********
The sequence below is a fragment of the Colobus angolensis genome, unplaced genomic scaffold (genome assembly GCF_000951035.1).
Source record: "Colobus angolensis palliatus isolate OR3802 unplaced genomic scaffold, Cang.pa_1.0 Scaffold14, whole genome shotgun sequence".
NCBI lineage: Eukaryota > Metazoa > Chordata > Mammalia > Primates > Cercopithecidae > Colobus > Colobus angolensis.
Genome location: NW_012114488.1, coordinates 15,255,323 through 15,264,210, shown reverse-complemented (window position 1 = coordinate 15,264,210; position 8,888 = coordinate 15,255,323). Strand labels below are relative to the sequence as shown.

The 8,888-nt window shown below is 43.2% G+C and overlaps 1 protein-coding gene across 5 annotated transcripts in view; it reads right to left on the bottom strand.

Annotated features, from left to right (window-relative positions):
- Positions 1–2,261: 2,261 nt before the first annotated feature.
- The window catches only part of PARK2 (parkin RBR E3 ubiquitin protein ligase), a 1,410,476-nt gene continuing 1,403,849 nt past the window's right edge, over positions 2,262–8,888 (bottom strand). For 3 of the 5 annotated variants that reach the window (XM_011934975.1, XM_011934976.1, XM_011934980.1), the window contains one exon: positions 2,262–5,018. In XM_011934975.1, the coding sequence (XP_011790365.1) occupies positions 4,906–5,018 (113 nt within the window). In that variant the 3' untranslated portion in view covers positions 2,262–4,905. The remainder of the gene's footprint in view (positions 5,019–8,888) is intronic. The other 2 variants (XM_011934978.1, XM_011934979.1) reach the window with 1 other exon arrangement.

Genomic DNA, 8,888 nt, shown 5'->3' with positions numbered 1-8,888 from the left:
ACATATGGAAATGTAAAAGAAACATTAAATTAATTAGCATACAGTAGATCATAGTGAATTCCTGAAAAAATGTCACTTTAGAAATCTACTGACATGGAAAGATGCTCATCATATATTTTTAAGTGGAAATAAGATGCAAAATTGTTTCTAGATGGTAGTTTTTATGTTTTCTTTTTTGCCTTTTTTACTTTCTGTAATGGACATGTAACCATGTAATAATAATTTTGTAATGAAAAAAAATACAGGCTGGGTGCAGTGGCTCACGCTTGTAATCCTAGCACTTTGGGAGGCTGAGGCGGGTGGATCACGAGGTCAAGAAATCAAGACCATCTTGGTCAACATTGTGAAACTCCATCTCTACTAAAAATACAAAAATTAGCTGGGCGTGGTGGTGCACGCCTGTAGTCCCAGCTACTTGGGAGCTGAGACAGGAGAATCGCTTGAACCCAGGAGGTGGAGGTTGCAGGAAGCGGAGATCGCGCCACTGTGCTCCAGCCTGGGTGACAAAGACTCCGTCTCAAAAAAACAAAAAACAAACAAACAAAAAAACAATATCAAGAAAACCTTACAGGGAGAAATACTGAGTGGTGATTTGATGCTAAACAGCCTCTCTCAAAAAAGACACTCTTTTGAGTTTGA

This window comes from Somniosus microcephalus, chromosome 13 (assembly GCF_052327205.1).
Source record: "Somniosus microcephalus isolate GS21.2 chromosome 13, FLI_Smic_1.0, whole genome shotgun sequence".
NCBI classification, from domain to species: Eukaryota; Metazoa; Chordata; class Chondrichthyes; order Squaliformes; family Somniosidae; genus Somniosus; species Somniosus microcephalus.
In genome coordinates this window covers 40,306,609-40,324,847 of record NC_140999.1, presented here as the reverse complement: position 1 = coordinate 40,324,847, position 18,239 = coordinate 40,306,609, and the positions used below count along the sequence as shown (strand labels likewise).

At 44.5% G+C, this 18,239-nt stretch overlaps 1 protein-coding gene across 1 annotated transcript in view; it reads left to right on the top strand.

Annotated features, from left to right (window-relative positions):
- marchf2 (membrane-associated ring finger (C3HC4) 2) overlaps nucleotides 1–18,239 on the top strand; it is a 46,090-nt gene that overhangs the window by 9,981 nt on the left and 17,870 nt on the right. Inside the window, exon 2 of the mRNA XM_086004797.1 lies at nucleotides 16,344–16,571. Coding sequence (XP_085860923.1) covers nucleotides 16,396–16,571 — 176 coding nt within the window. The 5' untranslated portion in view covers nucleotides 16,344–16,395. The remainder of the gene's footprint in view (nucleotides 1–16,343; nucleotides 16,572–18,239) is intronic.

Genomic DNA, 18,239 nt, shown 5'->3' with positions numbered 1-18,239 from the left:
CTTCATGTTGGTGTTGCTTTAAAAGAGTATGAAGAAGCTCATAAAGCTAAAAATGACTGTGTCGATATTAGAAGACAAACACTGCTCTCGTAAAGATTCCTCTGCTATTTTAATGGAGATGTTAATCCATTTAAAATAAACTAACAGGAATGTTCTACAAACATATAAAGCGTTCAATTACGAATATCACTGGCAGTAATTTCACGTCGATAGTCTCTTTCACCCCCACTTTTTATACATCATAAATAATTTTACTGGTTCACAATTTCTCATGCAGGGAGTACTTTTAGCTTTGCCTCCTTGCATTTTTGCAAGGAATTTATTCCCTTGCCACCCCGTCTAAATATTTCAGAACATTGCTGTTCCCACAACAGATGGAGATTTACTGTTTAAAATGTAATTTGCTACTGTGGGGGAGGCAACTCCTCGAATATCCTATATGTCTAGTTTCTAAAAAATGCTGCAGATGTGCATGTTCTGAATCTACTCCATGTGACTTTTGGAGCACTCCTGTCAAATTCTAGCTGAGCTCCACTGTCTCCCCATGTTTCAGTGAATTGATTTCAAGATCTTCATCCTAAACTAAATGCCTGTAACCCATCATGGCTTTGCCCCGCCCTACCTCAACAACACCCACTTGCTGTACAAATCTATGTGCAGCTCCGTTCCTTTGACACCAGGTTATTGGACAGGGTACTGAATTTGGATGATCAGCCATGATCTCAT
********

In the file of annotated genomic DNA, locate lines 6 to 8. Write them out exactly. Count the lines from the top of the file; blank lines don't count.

Annotated features, from left to right (window-relative positions):
- Positions 1–2,261: 2,261 nt before the first annotated feature.
- The window catches only part of PARK2 (parkin RBR E3 ubiquitin protein ligase), a 1,410,476-nt gene continuing 1,403,849 nt past the window's right edge, over positions 2,262–8,888 (bottom strand). For 3 of the 5 annotated variants that reach the window (XM_011934975.1, XM_011934976.1, XM_011934980.1), the window contains one exon: positions 2,262–5,018. In XM_011934975.1, the coding sequence (XP_011790365.1) occupies positions 4,906–5,018 (113 nt within the window). In that variant the 3' untranslated portion in view covers positions 2,262–4,905. The remainder of the gene's footprint in view (positions 5,019–8,888) is intronic. The other 2 variants (XM_011934978.1, XM_011934979.1) reach the window with 1 other exon arrangement.